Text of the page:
Named after Ohio-born Indiana Senator and Theodore Roosevelt’s vice president, Charles W. Fairbanks, Alaska’s second-largest city is located in Alaska’s interior about 350 miles north of Anchorage. Nestled within a forested lowland between the Chena and Tanana Rivers, Fairbanks has population of about 32,000. The Fairbanks North Star Borough (analogous to a county in the lower 48) is about the size of New Jersey and contains about 100,000 people.
True to Alaska’s adventurous frontier spirit, Fairbanks has colorful beginnings. Fairbanks location was determined quite by accident. In 1901, Ohio-born riverboat captain, banker and swindler E.T. Barnette was a passenger on sternwheeler Lavelle Young, along with his $20,000 worth of trading goods. During a journey to Tanacross, the 150-foot boat ran into shallow waters and could not ascend the Chena River. The sternwheeler
captain left Barnette, his group, and his goods on the banks of the river at the site that would become Fairbanks. Barnette established a trading post at the site, but endured meager beginnings until gold was discovered nearby a year later. Word spread of the new gold strike, and Fairbanks quickly became the hub of the Alaskan Gold Rush.
Fairbanks grew steadily throughout the 20th century. The city’s growth has been stimulated by military activity, transportation and the construction of the Alaska pipeline in the 70s. Today, tourism plays a major role in Fairbanks’ economy, and gold mining continues to this day.
Known as America’s coldest city, Fairbanks’ climate is classified as subarctic. The brutally cold winters average lows are 15 to 25 degrees below zero Fahrenheit. 35 to 45 below zero temperatures are not uncommon, and extremes may approach 60 below or colder. However, in June and July, Fairbanks’ average high temperature is 72 degrees, and the average low is about 50… certainly warm enough to comfortably enjoy Fairbanks’ summer outdoor activities. During our three-day Fairbanks visit, the temperature topped out at well over 80 each day.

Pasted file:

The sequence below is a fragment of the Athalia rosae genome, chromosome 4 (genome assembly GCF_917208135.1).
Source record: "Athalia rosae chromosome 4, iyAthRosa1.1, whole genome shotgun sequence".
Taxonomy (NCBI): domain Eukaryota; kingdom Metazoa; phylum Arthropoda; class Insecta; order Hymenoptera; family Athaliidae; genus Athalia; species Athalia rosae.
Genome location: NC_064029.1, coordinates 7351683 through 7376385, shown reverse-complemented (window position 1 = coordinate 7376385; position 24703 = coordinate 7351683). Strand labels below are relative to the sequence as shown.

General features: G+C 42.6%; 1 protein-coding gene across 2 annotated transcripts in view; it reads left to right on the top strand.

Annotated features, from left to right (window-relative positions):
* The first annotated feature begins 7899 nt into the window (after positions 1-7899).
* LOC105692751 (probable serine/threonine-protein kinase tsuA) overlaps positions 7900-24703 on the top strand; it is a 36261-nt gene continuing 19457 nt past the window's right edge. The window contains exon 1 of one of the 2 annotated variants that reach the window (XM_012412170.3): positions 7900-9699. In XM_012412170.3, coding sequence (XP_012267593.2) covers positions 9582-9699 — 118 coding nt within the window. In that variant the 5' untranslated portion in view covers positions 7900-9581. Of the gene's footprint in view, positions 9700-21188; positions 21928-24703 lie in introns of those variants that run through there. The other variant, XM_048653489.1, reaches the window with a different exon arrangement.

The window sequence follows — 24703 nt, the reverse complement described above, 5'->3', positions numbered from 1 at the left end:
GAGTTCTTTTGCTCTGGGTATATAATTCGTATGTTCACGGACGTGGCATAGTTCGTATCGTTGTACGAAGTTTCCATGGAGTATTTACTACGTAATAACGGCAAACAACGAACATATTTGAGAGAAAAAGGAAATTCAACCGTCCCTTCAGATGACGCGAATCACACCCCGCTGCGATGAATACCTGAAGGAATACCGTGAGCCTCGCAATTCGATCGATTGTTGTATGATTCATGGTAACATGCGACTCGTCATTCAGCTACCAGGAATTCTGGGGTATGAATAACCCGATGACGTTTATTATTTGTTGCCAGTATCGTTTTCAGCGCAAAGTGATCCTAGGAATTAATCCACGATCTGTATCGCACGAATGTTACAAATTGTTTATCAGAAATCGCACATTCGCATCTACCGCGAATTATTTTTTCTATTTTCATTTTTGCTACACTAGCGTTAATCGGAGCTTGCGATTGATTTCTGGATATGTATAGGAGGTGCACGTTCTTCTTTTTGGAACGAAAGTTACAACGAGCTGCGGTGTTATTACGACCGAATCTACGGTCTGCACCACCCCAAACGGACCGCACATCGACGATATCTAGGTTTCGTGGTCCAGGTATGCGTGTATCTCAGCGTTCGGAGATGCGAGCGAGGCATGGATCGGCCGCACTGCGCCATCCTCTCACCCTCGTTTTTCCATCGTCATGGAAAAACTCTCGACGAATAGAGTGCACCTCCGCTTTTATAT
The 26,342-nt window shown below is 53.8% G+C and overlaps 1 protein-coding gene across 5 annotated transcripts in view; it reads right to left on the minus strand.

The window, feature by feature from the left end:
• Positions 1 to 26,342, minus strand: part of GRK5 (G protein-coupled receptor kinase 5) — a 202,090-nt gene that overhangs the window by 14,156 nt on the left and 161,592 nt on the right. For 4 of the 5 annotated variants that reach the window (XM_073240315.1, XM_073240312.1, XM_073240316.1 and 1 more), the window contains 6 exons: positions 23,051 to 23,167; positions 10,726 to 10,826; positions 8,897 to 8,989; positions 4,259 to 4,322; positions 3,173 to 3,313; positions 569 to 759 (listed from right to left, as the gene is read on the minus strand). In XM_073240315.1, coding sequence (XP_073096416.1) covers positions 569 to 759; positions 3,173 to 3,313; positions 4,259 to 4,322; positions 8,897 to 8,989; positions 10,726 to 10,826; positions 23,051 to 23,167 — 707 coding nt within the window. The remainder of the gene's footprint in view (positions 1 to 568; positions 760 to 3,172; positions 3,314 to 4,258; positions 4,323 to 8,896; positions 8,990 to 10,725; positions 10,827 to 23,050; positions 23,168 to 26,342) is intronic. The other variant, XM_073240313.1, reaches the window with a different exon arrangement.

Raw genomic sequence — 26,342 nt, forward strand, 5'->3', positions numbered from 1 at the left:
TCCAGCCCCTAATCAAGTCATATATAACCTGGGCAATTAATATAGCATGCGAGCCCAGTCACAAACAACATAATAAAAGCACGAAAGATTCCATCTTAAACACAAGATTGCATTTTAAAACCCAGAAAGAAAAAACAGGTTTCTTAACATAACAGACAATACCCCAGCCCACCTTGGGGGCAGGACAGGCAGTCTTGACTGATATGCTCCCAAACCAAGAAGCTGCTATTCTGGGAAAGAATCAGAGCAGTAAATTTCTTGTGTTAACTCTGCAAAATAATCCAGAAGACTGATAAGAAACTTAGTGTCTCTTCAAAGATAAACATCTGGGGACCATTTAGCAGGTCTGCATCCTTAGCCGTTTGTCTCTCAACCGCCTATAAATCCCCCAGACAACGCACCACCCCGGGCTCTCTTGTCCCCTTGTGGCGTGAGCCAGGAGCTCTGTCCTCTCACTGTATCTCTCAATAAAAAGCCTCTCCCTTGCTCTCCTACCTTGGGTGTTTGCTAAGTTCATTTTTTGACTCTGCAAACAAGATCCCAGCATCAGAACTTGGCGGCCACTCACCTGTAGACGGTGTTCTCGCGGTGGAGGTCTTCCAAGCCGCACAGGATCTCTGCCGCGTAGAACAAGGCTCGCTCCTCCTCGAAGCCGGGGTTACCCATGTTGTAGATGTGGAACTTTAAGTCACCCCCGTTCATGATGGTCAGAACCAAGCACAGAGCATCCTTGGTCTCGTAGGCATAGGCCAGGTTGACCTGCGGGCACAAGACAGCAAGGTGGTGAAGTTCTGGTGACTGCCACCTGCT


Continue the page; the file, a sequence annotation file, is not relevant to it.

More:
Due to Fairbanks’ location just south of the Arctic Circle, the city has extreme seasonal differences in daily sunlight. On the shortest day of the year, the winter solstice, the sun rises above the horizon at 10:50 AM and sets just 3 hours and 41 minutes later at 2:41 PM. But on the longest day of the year, the summer solstice, the sun rises at 2:58 AM, and doesn’t set until the next day at 12:48 AM. Even after the sun dips below the horizon, the twilight remains bright enough to allow for daytime activities without artificial light.
Fairbanks offers many fascinating attractions. Riverboat Discovery takes passengers on a 3-hour ride on the Chena River. Visitors will witness a bush floatplane take off and land right next to the boat, visit the kennels of the late legendary musher Susan Butcher, and visit the historic Chena Indian
Village, where native Athabascan guides will show you around. Riverboat Discovery’s sister attraction is Gold Dredge 8, a massive piece of gold mining equipment operated by the Fairbanks Exploration Company from 1928 to 1959, now listed on the National Registry of Historic Places. At the end of the tour, visitors are handed a poke filled with pay dirt and are shown how to pan for gold. A few tiny nuggets are virtually guaranteed.
Fairbanks is the home of the Alaska Goldpanners, a college summer-league baseball team playing its home games at Growden Memorial Park. Since 1906, the park has hosted the Midnight Sun Baseball Game. Beginning at about 10:30 PM on the summer solstice, the Midnight Sun Game is played without any artificial lights. The game is briefly stopped at the half-inning break nearest midnight for the traditional singing of the Alaska Flag Song. Several famous big-leaguers have played in the Midnight Sun Game including Tom Seaver, Dave Winfield, Jason Giambi, and Cleveland Indians manager Terry Francona. Fairbanks’ beautiful scenery, exotic location, and diverse selection of activities make the Golden Heart City an attractive addition to your Alaska itinerary.